All Nonfiction Bullying Books Academic Author Interviews Celebrity interviews College Articles College Essays Educator of the Year Heroes Interviews Memoir Personal Experience Sports Travel & CultureAll Opinions Bullying Current Events / Politics Discrimination Drugs / Alcohol / Smoking Entertainment / Celebrities Environment Love / Relationships Movies / Music / TV Pop Culture / Trends School / College Social Issues / Civics Spirituality / Religion Sports / Hobbies
- Summer Guide
- College Guide
- Author Interviews
- Celebrity interviews
- College Articles
- College Essays
- Educator of the Year
- Personal Experience
- Travel & Culture
- Current Events / Politics
- Drugs / Alcohol / Smoking
- Entertainment / Celebrities
- Love / Relationships
- Movies / Music / TV
- Pop Culture / Trends
- School / College
- Social Issues / Civics
- Spirituality / Religion
- Sports / Hobbies
- Community Service
- Letters to the Editor
- Pride & Prejudice
- What Matters
Leo Donovan, Grandfather MAG
My mother'sfather, Leo Donovan, is one of my role models. I have always livednear him and, consequently, he has had a major impact on mylife.
What was it like growing up inBoston?
I was born in 1920 and lived in a three-deckerwith my parents and two brothers. We were very poor; we didnot even have heat in the winter. To keep warm my threebrothers and I slept in the same bed.
How doyou remember Prohibition and the "Roaring'20s"?
It seemed like one big party. Prohibitionwent into effect in 1920 and lasted until 1933. The economywas in great shape because the country was just out of WorldWar I and it seemed everybody was celebrating.
When Iwas nine my uncle took me to a speak-easy in New York.Speak-easies were secret bars where alcohol was served, whichviolated the laws of Prohibition. I vividly remember talk ofgangsters, or racketeers, including Al Capone. They virtuallycontrolled the cities, bribing politicians, bootleggingalcohol during Prohibition and fighting for control of racketssuch as gambling, vice andloan-sharking.
Describe the Stock Market Crashof 1929, the Depression that followed and its effect on yourfamily.
The Stock Market crashed in October of 1929 andthe Depression ended in 1941 with the commencement of WorldWar II. I was nine years old when my father lost his job. Tosurvive I had to dig graves. Basically, we lived with the barenecessities. At the time of the crash it was not unusual forfamilies to lose their fortunes and for people to commitsuicide, especially by jumping out of buildings.
Ahorrible memory from the Depression is the death of mymother. She died in 1938 of high blood pressure resulting in astroke. In December of 1933 and February of 1934 we had noheat and the thermometer read -18 degrees. Another tragedy wasthe Great Hurricane of 1938 that killed 600 people anddestroyed the property of millions ofpeople.
What helped the country reform?
In 1933 things changed dramaticallywhen Franklin D. Roosevelt was elected president. He did a lotto put people back to work. He instituted the New Deal, theCivilian Conservation Corps, the National Recovery Act and theWorks Progress Administration.
How did theDepression affect you socially?
The Depression affectedme every day. I worked after school and on weekends eitherdigging graves or washing dishes in a restaurant, whichrestricted my social life. On special occasions, I would go tothe Saturday movie for 10 cents, which was a big treat. Ienjoyed getting together with my friends and playing baseball.The Depression held me back from attending college. There wasno way my parents could afford to send me.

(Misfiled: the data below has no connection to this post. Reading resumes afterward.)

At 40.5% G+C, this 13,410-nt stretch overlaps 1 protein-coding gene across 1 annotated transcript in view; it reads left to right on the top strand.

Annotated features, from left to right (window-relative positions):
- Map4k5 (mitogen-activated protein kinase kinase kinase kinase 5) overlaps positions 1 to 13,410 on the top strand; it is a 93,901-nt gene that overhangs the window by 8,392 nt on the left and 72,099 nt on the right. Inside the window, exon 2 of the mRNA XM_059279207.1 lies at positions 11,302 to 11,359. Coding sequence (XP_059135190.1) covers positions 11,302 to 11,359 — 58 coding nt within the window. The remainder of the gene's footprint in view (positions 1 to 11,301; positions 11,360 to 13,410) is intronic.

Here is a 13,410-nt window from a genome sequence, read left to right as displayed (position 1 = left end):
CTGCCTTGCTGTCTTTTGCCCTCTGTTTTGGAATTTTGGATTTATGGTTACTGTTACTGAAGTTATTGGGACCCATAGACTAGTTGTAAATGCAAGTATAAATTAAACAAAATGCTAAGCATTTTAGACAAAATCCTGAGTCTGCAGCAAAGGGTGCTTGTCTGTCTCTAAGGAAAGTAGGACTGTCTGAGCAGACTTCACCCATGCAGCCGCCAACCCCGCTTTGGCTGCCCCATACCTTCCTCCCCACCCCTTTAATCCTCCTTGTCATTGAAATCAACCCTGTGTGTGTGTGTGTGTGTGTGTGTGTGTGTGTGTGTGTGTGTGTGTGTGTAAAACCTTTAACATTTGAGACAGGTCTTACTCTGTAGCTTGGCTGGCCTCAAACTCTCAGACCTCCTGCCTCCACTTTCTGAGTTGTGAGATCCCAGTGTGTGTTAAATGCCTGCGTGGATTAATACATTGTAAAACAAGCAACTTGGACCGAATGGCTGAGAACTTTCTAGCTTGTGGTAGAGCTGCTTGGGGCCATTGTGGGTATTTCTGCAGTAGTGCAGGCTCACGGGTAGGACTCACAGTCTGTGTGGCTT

Whatwas the best part of being a teenager despite theDepression?
The best thing was being able toparticipate in athletics, especially baseball. I tried out forthe St. Louis Browns, a major league team, but I didn't makeit because I'm color-blind.
How did World WarII affect you and what role did you play in it?
TheDepression came to an end when the country started to gear upfor WW II. Shipyards were built, munition factories werethriving and the automobile industry was in excellentcondition with the invention of the Jeep. The United Stateswas drawn into the war with the attack on Pearl Harbor inDecember of 1941. I enlisted in the Navy a year later. I wasassigned to North Carolina for pilot training school, butcould not accept because I had just married. I applied for seaduty and in 1944 was assigned to a shipyard at Pearl Harborwhere I became a yeoman. At this point we had just had a baby,and I was forced to leave my wife and new son at home. My wifebecame so lonely she moved in with her parents and 13 brothersand sisters. We wrote every day. The war ended in 1945 and Iwas one of the first soldiers to come home. Our second son wasborn the following year.
What are some of thegreatest impressions of your life?
The attack on PearlHarbor, the dropping of the two atom bombs at Nagasaki andHiroshima and the sudden death of my mother when I was ateenager.
Who have been the most influentialpeople in your life?
There's quite a list. First, thereis Harry Truman, who was president when the atom bombs weredropped and during the Marshall Plan which saved Europe.Second is the former mayor of Boston, James M. Curley, whom Iworked for and who had a deep devotion to helping the poor.Third, Maurice Tobin, the former Secretary of Labor, wasinfluential because he was an example of a poor man who roseto Cabinet Secretary during the Depression.
The lasttwo are the most influential. My wife, who died in 1980 ofbreast cancer, has had an everlasting effect on my life. Sheset a great example of how to raise a family and guided me inevery way possible. Lastly, my father, who taught me how togrow up and survive under adverse conditions.